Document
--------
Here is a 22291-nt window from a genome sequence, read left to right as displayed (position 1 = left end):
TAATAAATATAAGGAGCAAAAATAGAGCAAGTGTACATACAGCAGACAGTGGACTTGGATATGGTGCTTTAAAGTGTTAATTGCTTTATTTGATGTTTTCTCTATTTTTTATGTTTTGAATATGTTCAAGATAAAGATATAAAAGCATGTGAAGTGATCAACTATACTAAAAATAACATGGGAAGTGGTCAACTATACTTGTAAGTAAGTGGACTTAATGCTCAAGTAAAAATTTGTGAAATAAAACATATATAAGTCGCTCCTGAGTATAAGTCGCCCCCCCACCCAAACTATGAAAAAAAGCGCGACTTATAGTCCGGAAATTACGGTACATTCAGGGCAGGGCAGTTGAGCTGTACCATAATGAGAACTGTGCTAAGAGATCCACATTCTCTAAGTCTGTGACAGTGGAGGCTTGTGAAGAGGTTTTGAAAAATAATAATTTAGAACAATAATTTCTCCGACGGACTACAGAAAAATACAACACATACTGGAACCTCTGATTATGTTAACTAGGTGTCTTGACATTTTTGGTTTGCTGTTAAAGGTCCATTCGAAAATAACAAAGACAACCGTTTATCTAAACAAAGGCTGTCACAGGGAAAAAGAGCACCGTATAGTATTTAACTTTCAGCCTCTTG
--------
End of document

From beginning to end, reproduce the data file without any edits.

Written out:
Here is a 22291-nt window from a genome sequence, read left to right as displayed (position 1 = left end):
TAATAAATATAAGGAGCAAAAATAGAGCAAGTGTACATACAGCAGACAGTGGACTTGGATATGGTGCTTTAAAGTGTTAATTGCTTTATTTGATGTTTTCTCTATTTTTTATGTTTTGAATATGTTCAAGATAAAGATATAAAAGCATGTGAAGTGATCAACTATACTAAAAATAACATGGGAAGTGGTCAACTATACTTGTAAGTAAGTGGACTTAATGCTCAAGTAAAAATTTGTGAAATAAAACATATATAAGTCGCTCCTGAGTATAAGTCGCCCCCCCACCCAAACTATGAAAAAAAGCGCGACTTATAGTCCGGAAATTACGGTACATTCAGGGCAGGGCAGTTGAGCTGTACCATAATGAGAACTGTGCTAAGAGATCCACATTCTCTAAGTCTGTGACAGTGGAGGCTTGTGAAGAGGTTTTGAAAAATAATAATTTAGAACAATAATTTCTCCGACGGACTACAGAAAAATACAACACATACTGGAACCTCTGATTATGTTAACTAGGTGTCTTGACATTTTTGGTTTGCTGTTAAAGGTCCATTCGAAAATAACAAAGACAACCGTTTATCTAAACAAAGGCTGTCACAGGGAAAAAGAGCACCGTATAGTATTTAACTTTCAGCCTCTTG